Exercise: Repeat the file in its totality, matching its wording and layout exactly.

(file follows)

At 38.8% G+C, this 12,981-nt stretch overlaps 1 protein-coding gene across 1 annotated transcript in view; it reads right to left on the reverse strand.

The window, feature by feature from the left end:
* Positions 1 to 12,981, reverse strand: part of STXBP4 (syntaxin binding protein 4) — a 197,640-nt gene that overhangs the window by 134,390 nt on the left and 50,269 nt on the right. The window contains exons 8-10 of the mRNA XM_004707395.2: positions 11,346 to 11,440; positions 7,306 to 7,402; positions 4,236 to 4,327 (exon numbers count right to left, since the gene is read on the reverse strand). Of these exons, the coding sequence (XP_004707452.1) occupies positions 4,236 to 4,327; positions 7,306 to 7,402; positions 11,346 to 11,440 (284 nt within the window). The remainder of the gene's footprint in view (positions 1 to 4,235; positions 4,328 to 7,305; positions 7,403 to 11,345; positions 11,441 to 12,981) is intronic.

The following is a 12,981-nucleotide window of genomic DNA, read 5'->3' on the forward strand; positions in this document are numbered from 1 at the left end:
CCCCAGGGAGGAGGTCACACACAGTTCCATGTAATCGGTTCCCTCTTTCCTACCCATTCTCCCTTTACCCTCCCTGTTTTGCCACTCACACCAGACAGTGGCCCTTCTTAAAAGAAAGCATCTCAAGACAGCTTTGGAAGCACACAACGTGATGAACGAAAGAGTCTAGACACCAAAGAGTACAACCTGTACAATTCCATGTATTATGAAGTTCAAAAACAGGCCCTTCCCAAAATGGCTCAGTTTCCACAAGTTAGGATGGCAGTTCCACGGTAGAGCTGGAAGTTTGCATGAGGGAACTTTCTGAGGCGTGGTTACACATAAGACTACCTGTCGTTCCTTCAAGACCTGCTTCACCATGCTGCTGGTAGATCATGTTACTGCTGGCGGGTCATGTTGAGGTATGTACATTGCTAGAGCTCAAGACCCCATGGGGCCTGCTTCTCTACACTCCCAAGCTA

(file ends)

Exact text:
At 38.8% G+C, this 12,981-nt stretch overlaps 1 protein-coding gene across 1 annotated transcript in view; it reads right to left on the reverse strand.

The window, feature by feature from the left end:
* Positions 1 to 12,981, reverse strand: part of STXBP4 (syntaxin binding protein 4) — a 197,640-nt gene that overhangs the window by 134,390 nt on the left and 50,269 nt on the right. The window contains exons 8-10 of the mRNA XM_004707395.2: positions 11,346 to 11,440; positions 7,306 to 7,402; positions 4,236 to 4,327 (exon numbers count right to left, since the gene is read on the reverse strand). Of these exons, the coding sequence (XP_004707452.1) occupies positions 4,236 to 4,327; positions 7,306 to 7,402; positions 11,346 to 11,440 (284 nt within the window). The remainder of the gene's footprint in view (positions 1 to 4,235; positions 4,328 to 7,305; positions 7,403 to 11,345; positions 11,441 to 12,981) is intronic.

The following is a 12,981-nucleotide window of genomic DNA, read 5'->3' on the forward strand; positions in this document are numbered from 1 at the left end:
CCCCAGGGAGGAGGTCACACACAGTTCCATGTAATCGGTTCCCTCTTTCCTACCCATTCTCCCTTTACCCTCCCTGTTTTGCCACTCACACCAGACAGTGGCCCTTCTTAAAAGAAAGCATCTCAAGACAGCTTTGGAAGCACACAACGTGATGAACGAAAGAGTCTAGACACCAAAGAGTACAACCTGTACAATTCCATGTATTATGAAGTTCAAAAACAGGCCCTTCCCAAAATGGCTCAGTTTCCACAAGTTAGGATGGCAGTTCCACGGTAGAGCTGGAAGTTTGCATGAGGGAACTTTCTGAGGCGTGGTTACACATAAGACTACCTGTCGTTCCTTCAAGACCTGCTTCACCATGCTGCTGGTAGATCATGTTACTGCTGGCGGGTCATGTTGAGGTATGTACATTGCTAGAGCTCAAGACCCCATGGGGCCTGCTTCTCTACACTCCCAAGCTA